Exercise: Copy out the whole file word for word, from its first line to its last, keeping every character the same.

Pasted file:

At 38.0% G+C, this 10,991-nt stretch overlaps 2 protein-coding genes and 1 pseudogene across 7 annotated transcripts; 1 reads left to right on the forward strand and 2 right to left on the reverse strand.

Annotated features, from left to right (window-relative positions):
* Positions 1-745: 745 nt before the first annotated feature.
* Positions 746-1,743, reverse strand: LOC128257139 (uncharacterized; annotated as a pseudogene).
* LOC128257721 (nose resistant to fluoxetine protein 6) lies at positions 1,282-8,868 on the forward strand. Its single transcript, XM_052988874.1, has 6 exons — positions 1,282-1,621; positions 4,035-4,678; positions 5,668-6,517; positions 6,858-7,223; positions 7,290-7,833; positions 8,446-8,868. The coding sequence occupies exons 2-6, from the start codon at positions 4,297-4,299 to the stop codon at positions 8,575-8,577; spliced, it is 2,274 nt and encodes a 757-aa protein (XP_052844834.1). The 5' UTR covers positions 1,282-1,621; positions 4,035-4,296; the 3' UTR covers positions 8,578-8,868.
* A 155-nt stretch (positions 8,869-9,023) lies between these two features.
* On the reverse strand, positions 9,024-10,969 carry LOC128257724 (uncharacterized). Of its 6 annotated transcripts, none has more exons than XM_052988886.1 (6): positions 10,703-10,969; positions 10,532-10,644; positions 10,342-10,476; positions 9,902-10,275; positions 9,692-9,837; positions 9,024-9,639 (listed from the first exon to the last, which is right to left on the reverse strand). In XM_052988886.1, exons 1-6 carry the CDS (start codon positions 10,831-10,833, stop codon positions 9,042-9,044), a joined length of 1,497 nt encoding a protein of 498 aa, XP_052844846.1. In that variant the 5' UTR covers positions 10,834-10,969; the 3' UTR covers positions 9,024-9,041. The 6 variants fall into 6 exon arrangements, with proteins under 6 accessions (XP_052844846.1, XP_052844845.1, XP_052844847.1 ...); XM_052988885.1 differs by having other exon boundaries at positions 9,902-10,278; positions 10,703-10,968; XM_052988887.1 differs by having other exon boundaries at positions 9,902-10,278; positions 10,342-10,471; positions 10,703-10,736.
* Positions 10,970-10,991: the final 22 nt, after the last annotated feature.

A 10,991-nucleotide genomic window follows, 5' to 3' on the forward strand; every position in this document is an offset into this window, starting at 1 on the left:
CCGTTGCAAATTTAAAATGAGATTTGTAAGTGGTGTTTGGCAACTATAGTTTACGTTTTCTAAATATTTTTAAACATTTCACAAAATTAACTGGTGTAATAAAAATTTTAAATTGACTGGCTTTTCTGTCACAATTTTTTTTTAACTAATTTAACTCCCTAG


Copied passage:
At 38.0% G+C, this 10,991-nt stretch overlaps 2 protein-coding genes and 1 pseudogene across 7 annotated transcripts; 1 reads left to right on the forward strand and 2 right to left on the reverse strand.

Annotated features, from left to right (window-relative positions):
* Positions 1-745: 745 nt before the first annotated feature.
* Positions 746-1,743, reverse strand: LOC128257139 (uncharacterized; annotated as a pseudogene).
* LOC128257721 (nose resistant to fluoxetine protein 6) lies at positions 1,282-8,868 on the forward strand. Its single transcript, XM_052988874.1, has 6 exons — positions 1,282-1,621; positions 4,035-4,678; positions 5,668-6,517; positions 6,858-7,223; positions 7,290-7,833; positions 8,446-8,868. The coding sequence occupies exons 2-6, from the start codon at positions 4,297-4,299 to the stop codon at positions 8,575-8,577; spliced, it is 2,274 nt and encodes a 757-aa protein (XP_052844834.1). The 5' UTR covers positions 1,282-1,621; positions 4,035-4,296; the 3' UTR covers positions 8,578-8,868.
* A 155-nt stretch (positions 8,869-9,023) lies between these two features.
* On the reverse strand, positions 9,024-10,969 carry LOC128257724 (uncharacterized). Of its 6 annotated transcripts, none has more exons than XM_052988886.1 (6): positions 10,703-10,969; positions 10,532-10,644; positions 10,342-10,476; positions 9,902-10,275; positions 9,692-9,837; positions 9,024-9,639 (listed from the first exon to the last, which is right to left on the reverse strand). In XM_052988886.1, exons 1-6 carry the CDS (start codon positions 10,831-10,833, stop codon positions 9,042-9,044), a joined length of 1,497 nt encoding a protein of 498 aa, XP_052844846.1. In that variant the 5' UTR covers positions 10,834-10,969; the 3' UTR covers positions 9,024-9,041. The 6 variants fall into 6 exon arrangements, with proteins under 6 accessions (XP_052844846.1, XP_052844845.1, XP_052844847.1 ...); XM_052988885.1 differs by having other exon boundaries at positions 9,902-10,278; positions 10,703-10,968; XM_052988887.1 differs by having other exon boundaries at positions 9,902-10,278; positions 10,342-10,471; positions 10,703-10,736.
* Positions 10,970-10,991: the final 22 nt, after the last annotated feature.

A 10,991-nucleotide genomic window follows, 5' to 3' on the forward strand; every position in this document is an offset into this window, starting at 1 on the left:
CCGTTGCAAATTTAAAATGAGATTTGTAAGTGGTGTTTGGCAACTATAGTTTACGTTTTCTAAATATTTTTAAACATTTCACAAAATTAACTGGTGTAATAAAAATTTTAAATTGACTGGCTTTTCTGTCACAATTTTTTTTTAACTAATTTAACTCCCTAG